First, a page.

Researchers in Russia say they've developed and tested the world's first blockchain that won't be vulnerable to encryption-breaking attacks from future quantum computers.
CS Digest Section: Quantum Computing
Quantum computers finally seem to be coming of age with promises of "quantum supremacy" by the end of the year. But there’s a problem-very few people know how to work them.
Quantum communication is a strange beast, but one of the weirdest proposed forms of it is called counterfactual communication - a type of quantum communication where no particles travel between two recipients.
China builds ten qubit quantum computer, they will scale to 20 qubits by end of this year and could beat the performance of any regular computer next year with a 30 qubit system.
How fast will a quantum computer be able to calculate? While fully functional versions of these long-sought technological marvels have yet to be built, one theorist at the National Institute of Standards and Technology (NIST) has shown that, if they can be realized, there may be fewer limits to their speed than previously put forth.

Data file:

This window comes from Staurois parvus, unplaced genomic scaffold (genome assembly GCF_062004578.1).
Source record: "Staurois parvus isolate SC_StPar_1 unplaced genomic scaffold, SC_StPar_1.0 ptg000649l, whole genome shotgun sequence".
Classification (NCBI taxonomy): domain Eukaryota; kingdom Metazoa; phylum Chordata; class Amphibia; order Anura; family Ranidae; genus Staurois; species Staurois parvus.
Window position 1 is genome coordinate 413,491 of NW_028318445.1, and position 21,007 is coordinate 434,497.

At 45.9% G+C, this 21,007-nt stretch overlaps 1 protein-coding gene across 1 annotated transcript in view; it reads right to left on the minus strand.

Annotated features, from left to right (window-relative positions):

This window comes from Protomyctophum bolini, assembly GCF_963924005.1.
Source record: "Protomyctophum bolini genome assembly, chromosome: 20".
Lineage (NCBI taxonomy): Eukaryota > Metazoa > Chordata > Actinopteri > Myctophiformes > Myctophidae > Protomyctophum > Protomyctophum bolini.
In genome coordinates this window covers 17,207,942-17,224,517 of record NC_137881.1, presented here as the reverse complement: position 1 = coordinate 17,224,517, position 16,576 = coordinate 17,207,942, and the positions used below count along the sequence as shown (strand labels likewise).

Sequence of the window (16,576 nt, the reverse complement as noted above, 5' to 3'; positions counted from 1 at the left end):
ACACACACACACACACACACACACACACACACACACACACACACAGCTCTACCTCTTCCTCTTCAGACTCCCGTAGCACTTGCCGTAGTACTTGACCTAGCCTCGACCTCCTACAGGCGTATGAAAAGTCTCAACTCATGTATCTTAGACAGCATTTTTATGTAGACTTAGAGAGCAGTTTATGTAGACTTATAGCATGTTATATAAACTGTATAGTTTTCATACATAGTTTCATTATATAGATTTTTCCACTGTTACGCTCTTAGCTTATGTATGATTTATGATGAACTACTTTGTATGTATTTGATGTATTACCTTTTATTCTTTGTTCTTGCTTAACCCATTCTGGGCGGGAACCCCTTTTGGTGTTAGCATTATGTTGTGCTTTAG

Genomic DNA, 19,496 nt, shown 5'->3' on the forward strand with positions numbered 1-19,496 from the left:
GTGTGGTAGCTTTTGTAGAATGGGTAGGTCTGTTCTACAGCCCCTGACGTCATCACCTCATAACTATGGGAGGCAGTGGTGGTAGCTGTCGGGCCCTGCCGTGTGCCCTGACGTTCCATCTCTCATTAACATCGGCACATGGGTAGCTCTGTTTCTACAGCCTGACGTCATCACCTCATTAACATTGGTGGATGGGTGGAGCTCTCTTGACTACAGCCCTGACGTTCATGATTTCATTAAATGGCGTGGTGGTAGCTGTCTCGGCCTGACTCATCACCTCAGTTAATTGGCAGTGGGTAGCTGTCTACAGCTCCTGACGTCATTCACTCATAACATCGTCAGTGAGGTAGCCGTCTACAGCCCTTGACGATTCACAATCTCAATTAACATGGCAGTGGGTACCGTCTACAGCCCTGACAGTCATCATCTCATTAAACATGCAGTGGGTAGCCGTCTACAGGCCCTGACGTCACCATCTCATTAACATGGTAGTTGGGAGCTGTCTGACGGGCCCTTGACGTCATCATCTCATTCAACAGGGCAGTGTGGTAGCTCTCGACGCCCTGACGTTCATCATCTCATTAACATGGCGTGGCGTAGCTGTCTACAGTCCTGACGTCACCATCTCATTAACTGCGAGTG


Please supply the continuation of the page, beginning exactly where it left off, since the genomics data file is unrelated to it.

U.S. officials and scientists have warned that the country that dominates the exascale era will have an edge in everything from business to national security to the military.
Scientists have trained a quantum computer to recognize trees. That may not seem like a big deal, but the result means that researchers are a step closer to using such computers for complicated machine learning problems like pattern recognition and computer vision.
Attempts at cloning a quantum system result in the introduction of imperfections in the state of the copies. This is a consequence of the no-cloning theorem, which is a fundamental law of quantum physics and the backbone of security for quantum communications. Although perfect copies are prohibited, a quantum state may be copied with maximal accuracy via
It's the first time quantum has been used to fight cyber crime, and if it works, it could reshape how security analysts protect their networks from harm.
Pulling together quantum-resistant cryptography will take time, and NIST feels that, unless it starts now, that new cryptography won’t be ready.